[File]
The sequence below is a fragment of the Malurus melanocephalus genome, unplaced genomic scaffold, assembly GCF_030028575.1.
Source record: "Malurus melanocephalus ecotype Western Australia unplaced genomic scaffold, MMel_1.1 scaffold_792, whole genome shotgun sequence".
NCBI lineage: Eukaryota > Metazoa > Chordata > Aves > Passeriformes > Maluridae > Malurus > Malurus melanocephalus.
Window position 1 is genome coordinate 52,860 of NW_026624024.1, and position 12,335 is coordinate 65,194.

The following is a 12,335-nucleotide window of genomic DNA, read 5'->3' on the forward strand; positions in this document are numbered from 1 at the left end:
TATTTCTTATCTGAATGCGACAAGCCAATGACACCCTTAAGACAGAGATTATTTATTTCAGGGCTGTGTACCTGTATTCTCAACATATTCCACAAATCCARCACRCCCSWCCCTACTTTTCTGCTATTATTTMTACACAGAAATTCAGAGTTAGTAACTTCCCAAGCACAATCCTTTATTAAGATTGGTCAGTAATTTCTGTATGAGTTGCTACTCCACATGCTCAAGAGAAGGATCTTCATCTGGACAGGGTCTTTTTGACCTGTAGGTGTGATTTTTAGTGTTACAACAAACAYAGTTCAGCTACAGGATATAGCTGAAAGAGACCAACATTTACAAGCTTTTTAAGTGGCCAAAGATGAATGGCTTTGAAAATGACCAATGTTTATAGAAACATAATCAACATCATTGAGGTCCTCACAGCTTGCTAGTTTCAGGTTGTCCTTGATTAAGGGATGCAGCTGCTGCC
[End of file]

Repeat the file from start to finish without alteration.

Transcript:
The sequence below is a fragment of the Malurus melanocephalus genome, unplaced genomic scaffold, assembly GCF_030028575.1.
Source record: "Malurus melanocephalus ecotype Western Australia unplaced genomic scaffold, MMel_1.1 scaffold_792, whole genome shotgun sequence".
NCBI lineage: Eukaryota > Metazoa > Chordata > Aves > Passeriformes > Maluridae > Malurus > Malurus melanocephalus.
Window position 1 is genome coordinate 52,860 of NW_026624024.1, and position 12,335 is coordinate 65,194.

The following is a 12,335-nucleotide window of genomic DNA, read 5'->3' on the forward strand; positions in this document are numbered from 1 at the left end:
TATTTCTTATCTGAATGCGACAAGCCAATGACACCCTTAAGACAGAGATTATTTATTTCAGGGCTGTGTACCTGTATTCTCAACATATTCCACAAATCCARCACRCCCSWCCCTACTTTTCTGCTATTATTTMTACACAGAAATTCAGAGTTAGTAACTTCCCAAGCACAATCCTTTATTAAGATTGGTCAGTAATTTCTGTATGAGTTGCTACTCCACATGCTCAAGAGAAGGATCTTCATCTGGACAGGGTCTTTTTGACCTGTAGGTGTGATTTTTAGTGTTACAACAAACAYAGTTCAGCTACAGGATATAGCTGAAAGAGACCAACATTTACAAGCTTTTTAAGTGGCCAAAGATGAATGGCTTTGAAAATGACCAATGTTTATAGAAACATAATCAACATCATTGAGGTCCTCACAGCTTGCTAGTTTCAGGTTGTCCTTGATTAAGGGATGCAGCTGCTGCC